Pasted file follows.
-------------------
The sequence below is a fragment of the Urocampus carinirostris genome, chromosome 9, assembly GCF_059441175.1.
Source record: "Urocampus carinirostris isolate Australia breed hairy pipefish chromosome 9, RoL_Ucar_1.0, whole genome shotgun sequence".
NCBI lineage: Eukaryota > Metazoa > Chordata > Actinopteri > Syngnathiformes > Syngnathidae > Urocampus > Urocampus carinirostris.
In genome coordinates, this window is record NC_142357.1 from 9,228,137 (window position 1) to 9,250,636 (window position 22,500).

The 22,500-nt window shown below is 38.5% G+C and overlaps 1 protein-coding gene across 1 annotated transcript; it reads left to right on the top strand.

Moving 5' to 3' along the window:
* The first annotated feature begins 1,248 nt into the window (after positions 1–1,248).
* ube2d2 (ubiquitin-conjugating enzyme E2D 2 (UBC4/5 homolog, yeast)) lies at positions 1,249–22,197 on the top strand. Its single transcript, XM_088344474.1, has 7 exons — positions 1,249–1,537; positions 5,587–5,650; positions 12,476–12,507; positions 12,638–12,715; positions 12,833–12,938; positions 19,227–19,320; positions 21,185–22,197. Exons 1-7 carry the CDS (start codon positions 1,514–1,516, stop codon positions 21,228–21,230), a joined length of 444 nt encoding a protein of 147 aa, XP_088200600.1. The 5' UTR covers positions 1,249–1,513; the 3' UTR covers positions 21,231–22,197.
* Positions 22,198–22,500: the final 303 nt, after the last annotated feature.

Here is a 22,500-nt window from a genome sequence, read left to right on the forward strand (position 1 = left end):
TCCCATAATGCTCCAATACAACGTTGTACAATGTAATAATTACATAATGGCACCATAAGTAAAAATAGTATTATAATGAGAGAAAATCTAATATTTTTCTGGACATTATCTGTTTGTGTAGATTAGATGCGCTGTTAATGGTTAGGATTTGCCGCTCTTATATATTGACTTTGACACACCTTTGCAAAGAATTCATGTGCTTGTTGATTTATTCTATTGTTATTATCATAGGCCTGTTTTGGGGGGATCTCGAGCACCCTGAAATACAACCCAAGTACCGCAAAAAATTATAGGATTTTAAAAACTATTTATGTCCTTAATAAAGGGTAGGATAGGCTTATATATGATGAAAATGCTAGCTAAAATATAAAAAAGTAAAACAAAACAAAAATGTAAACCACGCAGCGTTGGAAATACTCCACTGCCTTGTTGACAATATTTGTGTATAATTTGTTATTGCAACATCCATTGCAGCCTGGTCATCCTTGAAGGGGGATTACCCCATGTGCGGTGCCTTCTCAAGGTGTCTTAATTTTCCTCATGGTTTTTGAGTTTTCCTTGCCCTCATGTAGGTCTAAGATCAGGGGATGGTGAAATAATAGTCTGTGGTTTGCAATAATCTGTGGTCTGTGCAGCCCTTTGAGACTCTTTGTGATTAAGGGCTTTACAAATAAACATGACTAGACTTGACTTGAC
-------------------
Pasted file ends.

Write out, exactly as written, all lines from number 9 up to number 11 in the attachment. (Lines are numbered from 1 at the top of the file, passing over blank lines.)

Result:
* Positions 22,198–22,500: the final 303 nt, after the last annotated feature.

Here is a 22,500-nt window from a genome sequence, read left to right on the forward strand (position 1 = left end):
TCCCATAATGCTCCAATACAACGTTGTACAATGTAATAATTACATAATGGCACCATAAGTAAAAATAGTATTATAATGAGAGAAAATCTAATATTTTTCTGGACATTATCTGTTTGTGTAGATTAGATGCGCTGTTAATGGTTAGGATTTGCCGCTCTTATATATTGACTTTGACACACCTTTGCAAAGAATTCATGTGCTTGTTGATTTATTCTATTGTTATTATCATAGGCCTGTTTTGGGGGGATCTCGAGCACCCTGAAATACAACCCAAGTACCGCAAAAAATTATAGGATTTTAAAAACTATTTATGTCCTTAATAAAGGGTAGGATAGGCTTATATATGATGAAAATGCTAGCTAAAATATAAAAAAGTAAAACAAAACAAAAATGTAAACCACGCAGCGTTGGAAATACTCCACTGCCTTGTTGACAATATTTGTGTATAATTTGTTATTGCAACATCCATTGCAGCCTGGTCATCCTTGAAGGGGGATTACCCCATGTGCGGTGCCTTCTCAAGGTGTCTTAATTTTCCTCATGGTTTTTGAGTTTTCCTTGCCCTCATGTAGGTCTAAGATCAGGGGATGGTGAAATAATAGTCTGTGGTTTGCAATAATCTGTGGTCTGTGCAGCCCTTTGAGACTCTTTGTGATTAAGGGCTTTACAAATAAACATGACTAGACTTGACTTGAC